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 Posted:   Sep 23, 2011 - 6:18 PM   
 By:   ZapBrannigan   (Member)

It looks like THE FLIM FLAM MAN/A GIRL NAMED SOONER has quietly sold out and is now gone.

I'm so glad I got my order in when I did! Only trouble: I have had no chance to open the CDs yet because I'm working crazy overtime right now. But I have four titles waiting at home to be unsealed.

 
 Posted:   Sep 23, 2011 - 6:41 PM   
 By:   TM2-Megatron   (Member)

I'm not sure the situation with Voyage to the Bottom of the Sea, but it still appears to be available and able to be added to a cart at SAE through a link in the Rare/OOP/Used section, even though the link to SAE from the main catalogue on this site says it's no longer available. Did they find a few more copies?

http://www.screenarchives.com/title_detail.cfm/ID/15037/VOYAGE-TO-THE-BOTTOM-OF-THE-SEA/

 
 Posted:   Sep 23, 2011 - 6:51 PM   
 By:   BasilFSM   (Member)

It's more likely that someone placed a large order and then later canceled it, but there's another opportunity for those who missed the CD, I suppose.

 
 
 Posted:   Sep 24, 2011 - 8:21 AM   
 By:   eggerty31   (Member)

Finally put my order in. Was going to go for the Superman Box (will still be ordering that at some point) but in the end I went for:-

Navajo Joe
Guns For San Sabastian
Born Free
The Accidental Tourist
Black Sunday
Hawaii Five-O

With the Raksin box it seems like a good collection and a cracking bargain. Hopefully the Superman box will last a bit longer.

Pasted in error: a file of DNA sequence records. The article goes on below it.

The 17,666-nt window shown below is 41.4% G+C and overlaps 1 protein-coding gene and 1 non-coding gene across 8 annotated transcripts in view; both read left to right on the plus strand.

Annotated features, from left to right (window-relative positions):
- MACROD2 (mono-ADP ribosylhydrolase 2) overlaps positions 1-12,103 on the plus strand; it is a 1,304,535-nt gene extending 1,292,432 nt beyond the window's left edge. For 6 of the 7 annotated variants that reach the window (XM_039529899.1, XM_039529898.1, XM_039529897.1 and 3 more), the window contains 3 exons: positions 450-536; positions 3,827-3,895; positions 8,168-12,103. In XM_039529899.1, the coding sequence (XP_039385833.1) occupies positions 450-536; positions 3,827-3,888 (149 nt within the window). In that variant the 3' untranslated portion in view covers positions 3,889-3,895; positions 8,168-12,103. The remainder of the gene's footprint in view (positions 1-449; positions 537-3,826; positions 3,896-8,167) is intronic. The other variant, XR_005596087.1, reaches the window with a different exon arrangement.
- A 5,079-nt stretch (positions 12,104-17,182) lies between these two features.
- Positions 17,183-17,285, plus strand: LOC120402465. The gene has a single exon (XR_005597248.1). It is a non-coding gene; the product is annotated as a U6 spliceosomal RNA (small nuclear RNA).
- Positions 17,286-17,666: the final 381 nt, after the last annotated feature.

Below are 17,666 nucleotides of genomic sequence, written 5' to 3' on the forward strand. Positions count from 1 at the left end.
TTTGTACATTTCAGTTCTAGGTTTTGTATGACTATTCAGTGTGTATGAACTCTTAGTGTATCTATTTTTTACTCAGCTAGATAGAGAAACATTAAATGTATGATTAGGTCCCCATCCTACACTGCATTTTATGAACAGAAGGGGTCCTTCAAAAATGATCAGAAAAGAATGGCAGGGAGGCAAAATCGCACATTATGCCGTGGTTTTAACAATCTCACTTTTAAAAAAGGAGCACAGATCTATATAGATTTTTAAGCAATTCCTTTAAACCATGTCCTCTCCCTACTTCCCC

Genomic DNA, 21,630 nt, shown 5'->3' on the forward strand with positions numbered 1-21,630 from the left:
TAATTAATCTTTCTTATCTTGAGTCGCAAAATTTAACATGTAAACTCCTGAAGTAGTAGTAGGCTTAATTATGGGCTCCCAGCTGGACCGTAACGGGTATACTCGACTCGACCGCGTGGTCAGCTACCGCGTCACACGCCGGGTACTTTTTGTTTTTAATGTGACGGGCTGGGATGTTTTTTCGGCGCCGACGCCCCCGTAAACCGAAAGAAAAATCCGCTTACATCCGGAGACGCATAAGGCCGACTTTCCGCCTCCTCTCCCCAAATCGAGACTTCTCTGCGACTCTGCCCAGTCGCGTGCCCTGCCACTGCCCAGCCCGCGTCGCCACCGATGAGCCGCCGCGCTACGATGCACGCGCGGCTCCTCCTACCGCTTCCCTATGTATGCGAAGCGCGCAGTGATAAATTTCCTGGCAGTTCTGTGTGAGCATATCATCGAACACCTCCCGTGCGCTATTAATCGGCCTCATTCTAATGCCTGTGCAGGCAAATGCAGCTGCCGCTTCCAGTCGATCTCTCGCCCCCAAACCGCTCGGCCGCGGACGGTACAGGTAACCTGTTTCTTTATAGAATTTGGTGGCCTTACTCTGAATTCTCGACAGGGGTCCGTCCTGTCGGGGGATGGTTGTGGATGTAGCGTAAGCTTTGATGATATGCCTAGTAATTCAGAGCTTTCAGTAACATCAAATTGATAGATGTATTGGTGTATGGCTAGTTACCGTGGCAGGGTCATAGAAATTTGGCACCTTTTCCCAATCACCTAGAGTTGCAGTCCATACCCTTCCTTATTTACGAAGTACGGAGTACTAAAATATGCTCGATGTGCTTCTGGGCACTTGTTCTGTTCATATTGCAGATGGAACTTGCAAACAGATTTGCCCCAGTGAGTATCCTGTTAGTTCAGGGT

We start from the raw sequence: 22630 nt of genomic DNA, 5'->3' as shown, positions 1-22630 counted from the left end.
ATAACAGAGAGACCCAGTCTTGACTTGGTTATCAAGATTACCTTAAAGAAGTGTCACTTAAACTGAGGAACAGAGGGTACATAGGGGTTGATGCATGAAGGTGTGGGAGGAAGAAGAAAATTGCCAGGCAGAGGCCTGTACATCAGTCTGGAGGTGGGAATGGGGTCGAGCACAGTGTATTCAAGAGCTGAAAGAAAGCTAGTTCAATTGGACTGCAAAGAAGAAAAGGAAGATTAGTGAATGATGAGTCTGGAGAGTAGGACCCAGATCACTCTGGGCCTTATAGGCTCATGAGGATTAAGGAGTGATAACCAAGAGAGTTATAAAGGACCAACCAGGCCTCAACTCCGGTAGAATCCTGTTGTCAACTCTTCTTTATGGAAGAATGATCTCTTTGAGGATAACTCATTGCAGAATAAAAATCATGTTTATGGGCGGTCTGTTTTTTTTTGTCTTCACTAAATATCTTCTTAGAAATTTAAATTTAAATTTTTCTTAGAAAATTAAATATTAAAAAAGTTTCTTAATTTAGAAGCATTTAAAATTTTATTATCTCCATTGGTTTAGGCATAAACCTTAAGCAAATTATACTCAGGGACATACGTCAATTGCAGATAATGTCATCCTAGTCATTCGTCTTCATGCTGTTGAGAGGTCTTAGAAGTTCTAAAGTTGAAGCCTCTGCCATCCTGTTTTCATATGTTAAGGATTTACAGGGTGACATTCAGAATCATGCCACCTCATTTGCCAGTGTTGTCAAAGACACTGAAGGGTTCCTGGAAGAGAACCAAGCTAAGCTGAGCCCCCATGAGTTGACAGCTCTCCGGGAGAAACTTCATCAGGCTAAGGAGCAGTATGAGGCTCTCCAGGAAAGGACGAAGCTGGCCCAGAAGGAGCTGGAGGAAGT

Posted:   Sep 24, 2011 - 12:20 PM   
 By:   Grecchus   (Member)

Here's what I'm tentatively planning on getting. I welcome any and all opinions...

-633 Squadron/Submarine X-1 (1964/1969) by Ron Goodwin
I've never seen the films but I own Where Eagles Dare which made me a Goodwin fan for life.

-The Bridge at Remagen/The Train (1969/1964) by Elmer Bernstein/Maurice Jarre
I've never seen The Bridge... but I'm a fan of Bernstein, especially when he's in bombastic action mode. On the other hand, I've seen The Train but I've never been much of a Jarrehead. I do, however, enjoy his approach here.

-Coma/Westworld/The Carey Treatment (1978/1973/1972) by Jerry Goldsmith/Roy Budd/Fred Karlin
This one has been on my wish list for a while.

-Ice Station Zebra (1968) by Michel Legrand
I've seen the film but it's been a while. I recall liking the music though I don't own any other Legrand scores.

-Logan’s Run (1976) by Jerry Goldsmith
I haven't seen the film in years but, being a Goldsmith sci-fi guy (yeah, join the club), I suppose this one is required listening. smile (Some of the electronic stuff is a bit of a turn-off for me, though.)

-Mutiny on the Bounty (1962) by Bronislau Kaper
I've never seen the film and I don't own any Kaper but I've read many reviews of Horner's Trek scores that mention this as an inspiration. I suppose I can't go wrong then?

-The Taking of Pelham One Two Three (1974) by David Shire
I love the film and this one has also been on my wish list for a while.